"I actually picked [Conlan] out when we were pregnant with Welles," she said. "When I saw that name, I knew I was going to use it."
Although 2-year-old Welles doesn't know the story of her uncle, she recognizes his picture, saying, "Uncle Welles, Uncle Welles." When she is old enough, Honor said she's going to tell her daughter how Uncle Welles gave so much to help so many.
"I think it's all very important and I think 9/11 is important to everyone as a part of our history," Honor said. "We just have a little closer relationship to this part of history than a lot of people."
Since Welles' death, the Crowthers have shared weddings, births and other happy events with family and close friends whose lives were touched by their son. His absence is painfully felt.
"I'm sort of frozen in time with this. We're so happy for them but that's a real sadness for us, that Welles will never have that," Alison said.
Honor described her wedding — which included Welles' New York City roommate in the bridal party — as "very emotional."
"My dad and I danced, we both cried because we just both realized that as perfect as the day could have been, it wasn't because my brother was missing and he should've been there," she said.
Some things, however, haven't changed.
Welles' high-school ice hockey and college lacrosse jerseys are still in his room, as are his bookshelves and "little boy things" like an alligator head Alison bought for him when he was 8.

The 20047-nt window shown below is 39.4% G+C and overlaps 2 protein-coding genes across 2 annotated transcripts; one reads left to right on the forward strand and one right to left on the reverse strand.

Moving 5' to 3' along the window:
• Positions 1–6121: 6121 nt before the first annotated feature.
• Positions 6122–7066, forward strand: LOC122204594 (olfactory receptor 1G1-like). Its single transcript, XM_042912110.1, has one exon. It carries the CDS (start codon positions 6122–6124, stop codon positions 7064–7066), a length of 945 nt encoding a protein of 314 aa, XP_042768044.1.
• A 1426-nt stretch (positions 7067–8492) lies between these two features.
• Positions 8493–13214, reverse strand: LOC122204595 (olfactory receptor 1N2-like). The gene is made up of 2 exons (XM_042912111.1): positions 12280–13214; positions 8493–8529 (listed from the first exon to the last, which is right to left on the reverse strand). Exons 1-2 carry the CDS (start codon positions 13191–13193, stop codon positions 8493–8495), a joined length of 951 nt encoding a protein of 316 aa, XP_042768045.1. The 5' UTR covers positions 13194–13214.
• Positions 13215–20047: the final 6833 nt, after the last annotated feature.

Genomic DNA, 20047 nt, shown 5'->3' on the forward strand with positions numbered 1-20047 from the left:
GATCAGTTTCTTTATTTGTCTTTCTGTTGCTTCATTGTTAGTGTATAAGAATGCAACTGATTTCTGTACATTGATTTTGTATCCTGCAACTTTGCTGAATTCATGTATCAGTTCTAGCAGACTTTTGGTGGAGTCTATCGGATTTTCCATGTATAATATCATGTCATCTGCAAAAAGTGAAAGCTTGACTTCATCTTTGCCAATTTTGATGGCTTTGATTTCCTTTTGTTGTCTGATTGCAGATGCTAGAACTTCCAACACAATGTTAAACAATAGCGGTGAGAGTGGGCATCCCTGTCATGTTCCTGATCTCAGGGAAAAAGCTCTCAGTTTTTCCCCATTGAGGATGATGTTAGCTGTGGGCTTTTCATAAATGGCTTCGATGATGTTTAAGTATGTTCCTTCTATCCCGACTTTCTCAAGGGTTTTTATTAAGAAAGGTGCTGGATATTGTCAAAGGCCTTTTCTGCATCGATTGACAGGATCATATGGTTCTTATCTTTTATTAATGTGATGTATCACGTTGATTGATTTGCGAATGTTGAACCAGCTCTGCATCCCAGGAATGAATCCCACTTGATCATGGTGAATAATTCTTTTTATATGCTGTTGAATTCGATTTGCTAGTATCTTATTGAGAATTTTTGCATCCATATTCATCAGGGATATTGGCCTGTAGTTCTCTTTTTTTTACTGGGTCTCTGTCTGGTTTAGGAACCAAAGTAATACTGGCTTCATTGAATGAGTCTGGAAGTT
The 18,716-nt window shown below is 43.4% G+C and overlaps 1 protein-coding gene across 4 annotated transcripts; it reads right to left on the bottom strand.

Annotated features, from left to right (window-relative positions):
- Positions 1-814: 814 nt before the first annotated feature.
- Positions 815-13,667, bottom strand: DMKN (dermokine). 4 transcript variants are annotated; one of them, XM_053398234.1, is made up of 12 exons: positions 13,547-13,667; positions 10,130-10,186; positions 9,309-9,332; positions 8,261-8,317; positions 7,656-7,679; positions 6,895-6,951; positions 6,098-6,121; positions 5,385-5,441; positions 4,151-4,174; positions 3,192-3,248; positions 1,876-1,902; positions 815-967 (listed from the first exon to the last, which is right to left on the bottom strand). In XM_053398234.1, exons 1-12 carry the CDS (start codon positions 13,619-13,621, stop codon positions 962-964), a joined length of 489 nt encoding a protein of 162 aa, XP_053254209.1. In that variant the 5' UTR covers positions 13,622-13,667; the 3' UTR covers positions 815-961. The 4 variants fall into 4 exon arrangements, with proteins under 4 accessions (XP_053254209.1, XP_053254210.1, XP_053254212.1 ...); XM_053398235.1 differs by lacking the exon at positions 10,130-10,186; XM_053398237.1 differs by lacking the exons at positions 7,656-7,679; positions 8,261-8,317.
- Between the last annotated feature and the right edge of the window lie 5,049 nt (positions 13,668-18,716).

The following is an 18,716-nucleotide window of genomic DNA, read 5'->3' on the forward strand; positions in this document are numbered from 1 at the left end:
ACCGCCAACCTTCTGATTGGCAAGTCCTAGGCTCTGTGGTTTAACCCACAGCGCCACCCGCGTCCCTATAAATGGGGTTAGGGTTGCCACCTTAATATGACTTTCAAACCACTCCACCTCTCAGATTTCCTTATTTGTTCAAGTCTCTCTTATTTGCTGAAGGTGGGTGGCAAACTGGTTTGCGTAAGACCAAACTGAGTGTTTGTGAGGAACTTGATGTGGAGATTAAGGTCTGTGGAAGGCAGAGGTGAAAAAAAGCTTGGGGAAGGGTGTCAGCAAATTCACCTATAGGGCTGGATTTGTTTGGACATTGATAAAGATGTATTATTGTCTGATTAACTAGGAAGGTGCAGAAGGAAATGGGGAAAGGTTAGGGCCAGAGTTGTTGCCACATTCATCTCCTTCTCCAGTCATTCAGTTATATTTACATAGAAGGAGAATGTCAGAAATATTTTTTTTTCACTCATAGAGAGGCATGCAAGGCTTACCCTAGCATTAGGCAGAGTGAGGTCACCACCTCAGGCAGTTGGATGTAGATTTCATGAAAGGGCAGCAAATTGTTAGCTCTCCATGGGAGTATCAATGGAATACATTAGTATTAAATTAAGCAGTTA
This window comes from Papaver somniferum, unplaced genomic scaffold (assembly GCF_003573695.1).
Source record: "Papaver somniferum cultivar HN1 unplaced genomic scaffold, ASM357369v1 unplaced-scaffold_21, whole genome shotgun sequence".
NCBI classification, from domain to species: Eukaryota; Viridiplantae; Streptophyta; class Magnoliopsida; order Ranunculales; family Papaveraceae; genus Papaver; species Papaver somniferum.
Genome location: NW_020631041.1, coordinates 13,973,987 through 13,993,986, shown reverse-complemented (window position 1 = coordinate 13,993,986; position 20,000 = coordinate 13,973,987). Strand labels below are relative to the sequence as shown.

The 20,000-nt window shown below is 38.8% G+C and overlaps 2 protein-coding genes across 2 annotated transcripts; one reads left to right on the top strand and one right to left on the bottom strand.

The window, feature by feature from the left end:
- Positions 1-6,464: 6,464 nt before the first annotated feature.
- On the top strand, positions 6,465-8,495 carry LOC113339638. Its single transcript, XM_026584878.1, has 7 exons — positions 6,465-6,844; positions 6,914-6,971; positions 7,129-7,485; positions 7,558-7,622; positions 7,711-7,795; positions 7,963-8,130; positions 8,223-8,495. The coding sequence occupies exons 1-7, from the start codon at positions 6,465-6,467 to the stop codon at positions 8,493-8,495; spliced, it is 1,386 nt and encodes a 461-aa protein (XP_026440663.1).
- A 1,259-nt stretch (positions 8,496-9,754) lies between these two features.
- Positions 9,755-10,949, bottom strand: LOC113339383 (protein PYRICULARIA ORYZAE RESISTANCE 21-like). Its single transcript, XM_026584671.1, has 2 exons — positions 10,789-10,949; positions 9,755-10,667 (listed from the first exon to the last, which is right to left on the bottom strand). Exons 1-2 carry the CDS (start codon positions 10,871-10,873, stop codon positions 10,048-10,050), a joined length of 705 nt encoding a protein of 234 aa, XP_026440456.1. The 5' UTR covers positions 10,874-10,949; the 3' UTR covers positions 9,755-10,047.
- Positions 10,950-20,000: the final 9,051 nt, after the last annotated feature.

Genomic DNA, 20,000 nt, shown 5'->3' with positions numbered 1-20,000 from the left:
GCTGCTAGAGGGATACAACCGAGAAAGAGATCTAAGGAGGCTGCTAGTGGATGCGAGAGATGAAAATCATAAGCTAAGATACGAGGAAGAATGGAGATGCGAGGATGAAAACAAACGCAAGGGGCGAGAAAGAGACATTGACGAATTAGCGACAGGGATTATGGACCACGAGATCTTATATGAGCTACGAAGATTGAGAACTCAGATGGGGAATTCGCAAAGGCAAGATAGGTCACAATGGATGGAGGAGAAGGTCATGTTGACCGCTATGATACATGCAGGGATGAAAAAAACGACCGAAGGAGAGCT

The Crowthers said they won't go to Ground Zero on Monday, the fifth anniversary of the attacks, but they will mark the day by spending time with him at the Grace Episcopal Church, where his ashes reside.
"We had this vision all along what our future was going to be — Welles' children, Honor's family and Paige's family ... we do have and will have that with Honor and Paige, but Welles was taken out of that scene," Alison said. "It was like cutting off an arm or leg — that was very hard to come to grips with, that he wouldn't have the opportunity to live his life.
"Our life is very full with our daughters now, but there's always going to be that sense of emptiness we didn't have before 9/11," she said. "Our lives were totally full. Now we walk around with that hole in our hearts."
For more information on the Concert for Remembrance, to be held Sunday, Sept. 17, please call (845) 358-2766.
Donations can be made to:
The Welles Remy Crowther Charitable Trust
P.O. Box 780
Nyack, N.Y. 10960-0780